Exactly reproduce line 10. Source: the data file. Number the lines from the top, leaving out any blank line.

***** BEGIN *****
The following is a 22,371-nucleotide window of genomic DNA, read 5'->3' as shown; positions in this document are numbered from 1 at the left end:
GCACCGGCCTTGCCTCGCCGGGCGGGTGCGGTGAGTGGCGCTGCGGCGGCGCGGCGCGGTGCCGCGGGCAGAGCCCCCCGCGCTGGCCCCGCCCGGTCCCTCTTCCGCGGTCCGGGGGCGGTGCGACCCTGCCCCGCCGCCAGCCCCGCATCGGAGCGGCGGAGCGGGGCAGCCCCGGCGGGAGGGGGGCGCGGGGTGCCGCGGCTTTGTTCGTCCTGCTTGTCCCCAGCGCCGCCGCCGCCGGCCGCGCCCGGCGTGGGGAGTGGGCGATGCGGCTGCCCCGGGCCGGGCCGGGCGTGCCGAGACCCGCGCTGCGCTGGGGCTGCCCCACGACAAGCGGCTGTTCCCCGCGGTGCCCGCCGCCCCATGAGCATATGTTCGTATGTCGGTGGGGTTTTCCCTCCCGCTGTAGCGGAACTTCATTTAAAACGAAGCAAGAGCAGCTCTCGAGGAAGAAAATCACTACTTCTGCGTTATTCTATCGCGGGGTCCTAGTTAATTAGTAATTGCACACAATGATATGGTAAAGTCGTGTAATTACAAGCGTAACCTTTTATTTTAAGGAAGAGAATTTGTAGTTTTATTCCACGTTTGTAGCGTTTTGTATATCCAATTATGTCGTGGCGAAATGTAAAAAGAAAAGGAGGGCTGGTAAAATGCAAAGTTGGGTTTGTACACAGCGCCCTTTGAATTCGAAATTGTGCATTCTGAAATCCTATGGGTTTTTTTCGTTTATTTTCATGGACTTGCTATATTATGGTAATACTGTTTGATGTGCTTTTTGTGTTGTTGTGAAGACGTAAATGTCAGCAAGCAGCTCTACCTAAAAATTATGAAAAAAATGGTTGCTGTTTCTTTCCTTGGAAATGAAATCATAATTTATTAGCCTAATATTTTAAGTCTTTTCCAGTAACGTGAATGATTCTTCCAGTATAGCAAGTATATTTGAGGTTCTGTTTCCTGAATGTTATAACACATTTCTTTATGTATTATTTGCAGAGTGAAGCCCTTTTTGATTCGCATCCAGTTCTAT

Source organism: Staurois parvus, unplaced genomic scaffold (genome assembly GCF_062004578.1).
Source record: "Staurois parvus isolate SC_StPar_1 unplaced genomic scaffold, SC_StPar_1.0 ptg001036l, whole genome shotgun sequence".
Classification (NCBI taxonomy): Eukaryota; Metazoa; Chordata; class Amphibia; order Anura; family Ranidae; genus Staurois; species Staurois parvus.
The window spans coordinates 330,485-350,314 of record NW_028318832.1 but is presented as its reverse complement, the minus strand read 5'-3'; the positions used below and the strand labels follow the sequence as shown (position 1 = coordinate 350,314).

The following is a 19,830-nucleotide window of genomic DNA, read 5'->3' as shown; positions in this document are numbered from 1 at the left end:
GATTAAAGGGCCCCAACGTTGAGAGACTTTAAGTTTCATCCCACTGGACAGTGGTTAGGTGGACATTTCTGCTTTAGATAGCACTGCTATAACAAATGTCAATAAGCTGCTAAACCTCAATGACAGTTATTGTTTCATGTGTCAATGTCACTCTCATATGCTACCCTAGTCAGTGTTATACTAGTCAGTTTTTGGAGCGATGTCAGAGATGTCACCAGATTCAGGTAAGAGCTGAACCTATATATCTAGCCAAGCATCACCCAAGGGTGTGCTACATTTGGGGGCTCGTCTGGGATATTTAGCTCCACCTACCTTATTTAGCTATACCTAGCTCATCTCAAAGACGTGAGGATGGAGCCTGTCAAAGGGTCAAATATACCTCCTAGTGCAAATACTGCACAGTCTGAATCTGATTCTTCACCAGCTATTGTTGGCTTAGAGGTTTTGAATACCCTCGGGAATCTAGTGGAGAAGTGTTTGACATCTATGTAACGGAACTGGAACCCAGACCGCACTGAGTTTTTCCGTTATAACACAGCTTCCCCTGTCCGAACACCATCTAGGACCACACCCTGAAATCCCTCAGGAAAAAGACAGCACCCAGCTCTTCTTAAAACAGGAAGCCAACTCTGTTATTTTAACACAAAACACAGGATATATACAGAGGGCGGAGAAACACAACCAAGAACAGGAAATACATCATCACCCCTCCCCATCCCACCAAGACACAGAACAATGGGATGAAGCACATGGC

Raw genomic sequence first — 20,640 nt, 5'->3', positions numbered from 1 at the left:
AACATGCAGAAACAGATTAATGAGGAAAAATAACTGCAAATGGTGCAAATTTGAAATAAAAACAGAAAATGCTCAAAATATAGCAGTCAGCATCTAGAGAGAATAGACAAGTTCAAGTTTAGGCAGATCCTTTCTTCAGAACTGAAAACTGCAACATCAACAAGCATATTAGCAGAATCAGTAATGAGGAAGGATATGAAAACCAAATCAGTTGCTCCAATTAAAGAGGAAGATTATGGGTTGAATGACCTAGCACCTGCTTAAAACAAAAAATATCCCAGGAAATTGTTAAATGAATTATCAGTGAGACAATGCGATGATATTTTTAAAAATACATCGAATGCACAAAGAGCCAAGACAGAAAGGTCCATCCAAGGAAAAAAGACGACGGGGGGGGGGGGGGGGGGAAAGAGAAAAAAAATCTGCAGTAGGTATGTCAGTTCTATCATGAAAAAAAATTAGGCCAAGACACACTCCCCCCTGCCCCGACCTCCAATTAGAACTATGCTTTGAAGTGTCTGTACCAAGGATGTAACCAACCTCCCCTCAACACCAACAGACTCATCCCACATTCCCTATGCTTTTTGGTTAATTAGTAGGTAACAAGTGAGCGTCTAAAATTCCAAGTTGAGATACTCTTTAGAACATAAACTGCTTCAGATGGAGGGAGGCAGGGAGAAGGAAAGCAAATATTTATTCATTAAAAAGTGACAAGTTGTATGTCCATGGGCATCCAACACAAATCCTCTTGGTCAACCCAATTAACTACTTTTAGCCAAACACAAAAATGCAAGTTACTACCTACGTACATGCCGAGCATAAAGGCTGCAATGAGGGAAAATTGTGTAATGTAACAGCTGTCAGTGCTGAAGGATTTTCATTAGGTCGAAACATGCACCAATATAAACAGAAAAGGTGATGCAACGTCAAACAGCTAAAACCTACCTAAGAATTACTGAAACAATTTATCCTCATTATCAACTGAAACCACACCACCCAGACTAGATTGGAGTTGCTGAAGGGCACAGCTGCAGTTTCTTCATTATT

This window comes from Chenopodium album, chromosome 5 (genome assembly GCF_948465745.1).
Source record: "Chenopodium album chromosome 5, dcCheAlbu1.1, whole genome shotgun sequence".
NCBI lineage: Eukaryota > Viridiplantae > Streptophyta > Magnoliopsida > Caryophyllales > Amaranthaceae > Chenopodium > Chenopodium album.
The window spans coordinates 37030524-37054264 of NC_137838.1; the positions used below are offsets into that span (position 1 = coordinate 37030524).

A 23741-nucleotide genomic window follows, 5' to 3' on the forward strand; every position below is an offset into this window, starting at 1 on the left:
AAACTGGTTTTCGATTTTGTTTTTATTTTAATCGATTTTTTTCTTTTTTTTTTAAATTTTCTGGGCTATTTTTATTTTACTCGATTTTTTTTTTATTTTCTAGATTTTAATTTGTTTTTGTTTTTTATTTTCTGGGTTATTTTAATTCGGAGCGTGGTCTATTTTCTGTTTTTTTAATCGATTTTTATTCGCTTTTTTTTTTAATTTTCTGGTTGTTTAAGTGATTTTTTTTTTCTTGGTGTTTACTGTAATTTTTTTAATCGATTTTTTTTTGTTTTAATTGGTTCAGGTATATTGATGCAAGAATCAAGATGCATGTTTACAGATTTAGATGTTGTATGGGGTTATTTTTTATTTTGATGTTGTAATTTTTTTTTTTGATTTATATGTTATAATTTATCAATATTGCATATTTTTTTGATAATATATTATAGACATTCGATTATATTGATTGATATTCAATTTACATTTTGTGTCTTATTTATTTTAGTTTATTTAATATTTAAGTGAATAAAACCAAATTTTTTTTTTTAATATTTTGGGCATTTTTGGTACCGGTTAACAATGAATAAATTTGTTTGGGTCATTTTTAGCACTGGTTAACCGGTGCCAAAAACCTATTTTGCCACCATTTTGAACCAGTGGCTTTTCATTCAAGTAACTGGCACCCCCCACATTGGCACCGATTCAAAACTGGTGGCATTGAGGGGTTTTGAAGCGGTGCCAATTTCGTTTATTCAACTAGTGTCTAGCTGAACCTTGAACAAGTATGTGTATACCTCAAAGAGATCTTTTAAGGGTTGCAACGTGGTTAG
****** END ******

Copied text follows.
AACATGCAGAAACAGATTAATGAGGAAAAATAACTGCAAATGGTGCAAATTTGAAATAAAAACAGAAAATGCTCAAAATATAGCAGTCAGCATCTAGAGAGAATAGACAAGTTCAAGTTTAGGCAGATCCTTTCTTCAGAACTGAAAACTGCAACATCAACAAGCATATTAGCAGAATCAGTAATGAGGAAGGATATGAAAACCAAATCAGTTGCTCCAATTAAAGAGGAAGATTATGGGTTGAATGACCTAGCACCTGCTTAAAACAAAAAATATCCCAGGAAATTGTTAAATGAATTATCAGTGAGACAATGCGATGATATTTTTAAAAATACATCGAATGCACAAAGAGCCAAGACAGAAAGGTCCATCCAAGGAAAAAAGACGACGGGGGGGGGGGGGGGGGGAAAGAGAAAAAAAATCTGCAGTAGGTATGTCAGTTCTATCATGAAAAAAAATTAGGCCAAGACACACTCCCCCCTGCCCCGACCTCCAATTAGAACTATGCTTTGAAGTGTCTGTACCAAGGATGTAACCAACCTCCCCTCAACACCAACAGACTCATCCCACATTCCCTATGCTTTTTGGTTAATTAGTAGGTAACAAGTGAGCGTCTAAAATTCCAAGTTGAGATACTCTTTAGAACATAAACTGCTTCAGATGGAGGGAGGCAGGGAGAAGGAAAGCAAATATTTATTCATTAAAAAGTGACAAGTTGTATGTCCATGGGCATCCAACACAAATCCTCTTGGTCAACCCAATTAACTACTTTTAGCCAAACACAAAAATGCAAGTTACTACCTACGTACATGCCGAGCATAAAGGCTGCAATGAGGGAAAATTGTGTAATGTAACAGCTGTCAGTGCTGAAGGATTTTCATTAGGTCGAAACATGCACCAATATAAACAGAAAAGGTGATGCAACGTCAAACAGCTAAAACCTACCTAAGAATTACTGAAACAATTTATCCTCATTATCAACTGAAACCACACCACCCAGACTAGATTGGAGTTGCTGAAGGGCACAGCTGCAGTTTCTTCATTATT